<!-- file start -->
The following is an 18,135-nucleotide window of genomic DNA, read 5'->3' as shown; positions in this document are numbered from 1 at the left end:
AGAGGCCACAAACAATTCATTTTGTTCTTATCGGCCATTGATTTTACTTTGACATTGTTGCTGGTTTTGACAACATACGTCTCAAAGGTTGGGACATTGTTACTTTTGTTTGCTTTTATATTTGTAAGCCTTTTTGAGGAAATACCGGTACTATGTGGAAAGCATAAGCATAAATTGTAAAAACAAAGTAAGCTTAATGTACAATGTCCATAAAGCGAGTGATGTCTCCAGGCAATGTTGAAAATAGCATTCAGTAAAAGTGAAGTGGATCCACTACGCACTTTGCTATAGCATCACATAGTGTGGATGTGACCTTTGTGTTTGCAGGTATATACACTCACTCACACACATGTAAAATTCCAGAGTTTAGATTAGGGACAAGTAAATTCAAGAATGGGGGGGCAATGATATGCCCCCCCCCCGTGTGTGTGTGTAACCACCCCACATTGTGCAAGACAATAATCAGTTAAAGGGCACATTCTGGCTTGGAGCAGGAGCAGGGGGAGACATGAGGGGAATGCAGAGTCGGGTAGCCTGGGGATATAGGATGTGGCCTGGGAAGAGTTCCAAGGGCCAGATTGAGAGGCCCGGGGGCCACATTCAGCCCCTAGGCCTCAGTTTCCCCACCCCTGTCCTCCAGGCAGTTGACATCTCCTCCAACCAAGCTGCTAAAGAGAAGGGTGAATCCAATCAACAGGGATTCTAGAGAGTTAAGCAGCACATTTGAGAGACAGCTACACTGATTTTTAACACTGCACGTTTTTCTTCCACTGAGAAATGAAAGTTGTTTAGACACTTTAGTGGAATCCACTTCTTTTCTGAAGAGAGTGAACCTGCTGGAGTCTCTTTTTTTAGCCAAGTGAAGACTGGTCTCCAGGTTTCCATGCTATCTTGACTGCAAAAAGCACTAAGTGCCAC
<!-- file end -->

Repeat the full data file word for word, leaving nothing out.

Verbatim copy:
The following is an 18,135-nucleotide window of genomic DNA, read 5'->3' as shown; positions in this document are numbered from 1 at the left end:
AGAGGCCACAAACAATTCATTTTGTTCTTATCGGCCATTGATTTTACTTTGACATTGTTGCTGGTTTTGACAACATACGTCTCAAAGGTTGGGACATTGTTACTTTTGTTTGCTTTTATATTTGTAAGCCTTTTTGAGGAAATACCGGTACTATGTGGAAAGCATAAGCATAAATTGTAAAAACAAAGTAAGCTTAATGTACAATGTCCATAAAGCGAGTGATGTCTCCAGGCAATGTTGAAAATAGCATTCAGTAAAAGTGAAGTGGATCCACTACGCACTTTGCTATAGCATCACATAGTGTGGATGTGACCTTTGTGTTTGCAGGTATATACACTCACTCACACACATGTAAAATTCCAGAGTTTAGATTAGGGACAAGTAAATTCAAGAATGGGGGGGCAATGATATGCCCCCCCCCCGTGTGTGTGTGTAACCACCCCACATTGTGCAAGACAATAATCAGTTAAAGGGCACATTCTGGCTTGGAGCAGGAGCAGGGGGAGACATGAGGGGAATGCAGAGTCGGGTAGCCTGGGGATATAGGATGTGGCCTGGGAAGAGTTCCAAGGGCCAGATTGAGAGGCCCGGGGGCCACATTCAGCCCCTAGGCCTCAGTTTCCCCACCCCTGTCCTCCAGGCAGTTGACATCTCCTCCAACCAAGCTGCTAAAGAGAAGGGTGAATCCAATCAACAGGGATTCTAGAGAGTTAAGCAGCACATTTGAGAGACAGCTACACTGATTTTTAACACTGCACGTTTTTCTTCCACTGAGAAATGAAAGTTGTTTAGACACTTTAGTGGAATCCACTTCTTTTCTGAAGAGAGTGAACCTGCTGGAGTCTCTTTTTTTAGCCAAGTGAAGACTGGTCTCCAGGTTTCCATGCTATCTTGACTGCAAAAAGCACTAAGTGCCAC